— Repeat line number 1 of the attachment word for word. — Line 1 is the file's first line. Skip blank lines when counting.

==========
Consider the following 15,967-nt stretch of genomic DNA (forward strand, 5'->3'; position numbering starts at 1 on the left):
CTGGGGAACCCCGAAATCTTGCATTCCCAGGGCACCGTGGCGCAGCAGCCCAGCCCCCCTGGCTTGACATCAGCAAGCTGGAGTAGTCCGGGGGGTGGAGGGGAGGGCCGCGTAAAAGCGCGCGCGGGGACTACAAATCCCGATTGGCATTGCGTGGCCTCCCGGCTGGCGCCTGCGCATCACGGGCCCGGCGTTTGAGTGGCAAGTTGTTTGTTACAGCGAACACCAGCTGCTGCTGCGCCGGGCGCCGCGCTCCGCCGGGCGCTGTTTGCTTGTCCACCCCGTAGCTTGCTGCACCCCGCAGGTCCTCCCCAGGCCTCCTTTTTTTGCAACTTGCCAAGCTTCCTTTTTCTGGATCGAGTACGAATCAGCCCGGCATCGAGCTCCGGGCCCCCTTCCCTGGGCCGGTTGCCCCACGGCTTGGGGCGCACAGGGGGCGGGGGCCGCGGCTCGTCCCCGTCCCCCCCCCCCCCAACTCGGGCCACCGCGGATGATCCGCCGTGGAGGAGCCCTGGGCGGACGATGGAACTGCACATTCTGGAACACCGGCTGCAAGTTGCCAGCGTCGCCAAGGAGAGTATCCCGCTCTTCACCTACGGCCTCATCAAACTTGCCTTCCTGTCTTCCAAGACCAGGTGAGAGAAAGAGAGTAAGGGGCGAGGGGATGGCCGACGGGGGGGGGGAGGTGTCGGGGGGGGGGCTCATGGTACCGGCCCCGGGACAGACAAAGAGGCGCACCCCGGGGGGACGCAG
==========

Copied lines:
Consider the following 15,967-nt stretch of genomic DNA (forward strand, 5'->3'; position numbering starts at 1 on the left):